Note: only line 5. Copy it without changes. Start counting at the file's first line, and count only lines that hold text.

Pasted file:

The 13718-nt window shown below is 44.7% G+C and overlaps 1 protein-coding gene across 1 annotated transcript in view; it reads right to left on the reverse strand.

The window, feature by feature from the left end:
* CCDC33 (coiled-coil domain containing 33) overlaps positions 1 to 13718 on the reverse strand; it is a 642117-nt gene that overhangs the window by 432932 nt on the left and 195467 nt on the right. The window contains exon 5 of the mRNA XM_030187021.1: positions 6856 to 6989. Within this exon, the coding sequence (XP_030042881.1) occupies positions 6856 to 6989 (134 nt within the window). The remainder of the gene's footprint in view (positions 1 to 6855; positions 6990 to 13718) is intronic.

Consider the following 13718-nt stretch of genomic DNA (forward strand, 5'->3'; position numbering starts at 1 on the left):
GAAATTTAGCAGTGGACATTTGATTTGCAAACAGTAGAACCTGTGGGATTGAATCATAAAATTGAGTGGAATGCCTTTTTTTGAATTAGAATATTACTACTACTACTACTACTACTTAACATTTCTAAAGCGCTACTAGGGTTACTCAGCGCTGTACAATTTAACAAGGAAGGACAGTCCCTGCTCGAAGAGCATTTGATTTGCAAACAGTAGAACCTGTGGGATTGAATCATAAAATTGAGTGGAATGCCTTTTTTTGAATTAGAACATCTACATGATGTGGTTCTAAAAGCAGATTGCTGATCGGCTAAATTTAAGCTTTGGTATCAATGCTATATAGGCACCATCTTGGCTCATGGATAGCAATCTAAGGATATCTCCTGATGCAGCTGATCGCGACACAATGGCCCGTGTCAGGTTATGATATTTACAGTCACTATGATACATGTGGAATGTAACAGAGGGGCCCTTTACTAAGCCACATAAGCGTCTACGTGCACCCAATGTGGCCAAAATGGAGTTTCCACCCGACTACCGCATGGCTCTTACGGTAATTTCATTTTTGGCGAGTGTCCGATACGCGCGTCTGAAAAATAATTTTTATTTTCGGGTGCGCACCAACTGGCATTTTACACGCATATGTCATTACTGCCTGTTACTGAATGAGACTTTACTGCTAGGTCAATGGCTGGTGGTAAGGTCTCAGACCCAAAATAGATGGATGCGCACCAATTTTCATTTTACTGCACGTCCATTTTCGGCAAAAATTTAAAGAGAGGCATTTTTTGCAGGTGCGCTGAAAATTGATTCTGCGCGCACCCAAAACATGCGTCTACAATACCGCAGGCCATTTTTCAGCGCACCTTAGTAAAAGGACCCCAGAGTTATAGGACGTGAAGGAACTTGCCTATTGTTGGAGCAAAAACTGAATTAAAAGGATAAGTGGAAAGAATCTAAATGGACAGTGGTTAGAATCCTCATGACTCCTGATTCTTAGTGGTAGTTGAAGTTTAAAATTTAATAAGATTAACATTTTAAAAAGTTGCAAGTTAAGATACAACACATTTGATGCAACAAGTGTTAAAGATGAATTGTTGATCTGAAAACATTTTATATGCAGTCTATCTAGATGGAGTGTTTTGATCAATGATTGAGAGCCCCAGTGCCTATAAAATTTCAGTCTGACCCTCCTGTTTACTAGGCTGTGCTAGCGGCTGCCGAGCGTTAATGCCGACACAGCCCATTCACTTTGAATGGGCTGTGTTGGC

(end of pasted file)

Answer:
GAAATTTAGCAGTGGACATTTGATTTGCAAACAGTAGAACCTGTGGGATTGAATCATAAAATTGAGTGGAATGCCTTTTTTTGAATTAGAATATTACTACTACTACTACTACTACTTAACATTTCTAAAGCGCTACTAGGGTTACTCAGCGCTGTACAATTTAACAAGGAAGGACAGTCCCTGCTCGAAGAGCATTTGATTTGCAAACAGTAGAACCTGTGGGATTGAATCATAAAATTGAGTGGAATGCCTTTTTTTGAATTAGAACATCTACATGATGTGGTTCTAAAAGCAGATTGCTGATCGGCTAAATTTAAGCTTTGGTATCAATGCTATATAGGCACCATCTTGGCTCATGGATAGCAATCTAAGGATATCTCCTGATGCAGCTGATCGCGACACAATGGCCCGTGTCAGGTTATGATATTTACAGTCACTATGATACATGTGGAATGTAACAGAGGGGCCCTTTACTAAGCCACATAAGCGTCTACGTGCACCCAATGTGGCCAAAATGGAGTTTCCACCCGACTACCGCATGGCTCTTACGGTAATTTCATTTTTGGCGAGTGTCCGATACGCGCGTCTGAAAAATAATTTTTATTTTCGGGTGCGCACCAACTGGCATTTTACACGCATATGTCATTACTGCCTGTTACTGAATGAGACTTTACTGCTAGGTCAATGGCTGGTGGTAAGGTCTCAGACCCAAAATAGATGGATGCGCACCAATTTTCATTTTACTGCACGTCCATTTTCGGCAAAAATTTAAAGAGAGGCATTTTTTGCAGGTGCGCTGAAAATTGATTCTGCGCGCACCCAAAACATGCGTCTACAATACCGCAGGCCATTTTTCAGCGCACCTTAGTAAAAGGACCCCAGAGTTATAGGACGTGAAGGAACTTGCCTATTGTTGGAGCAAAAACTGAATTAAAAGGATAAGTGGAAAGAATCTAAATGGACAGTGGTTAGAATCCTCATGACTCCTGATTCTTAGTGGTAGTTGAAGTTTAAAATTTAATAAGATTAACATTTTAAAAAGTTGCAAGTTAAGATACAACACATTTGATGCAACAAGTGTTAAAGATGAATTGTTGATCTGAAAACATTTTATATGCAGTCTATCTAGATGGAGTGTTTTGATCAATGATTGAGAGCCCCAGTGCCTATAAAATTTCAGTCTGACCCTCCTGTTTACTAGGCTGTGCTAGCGGCTGCCGAGCGTTAATGCCGACACAGCCCATTCACTTTGAATGGGCTGTGTTGGC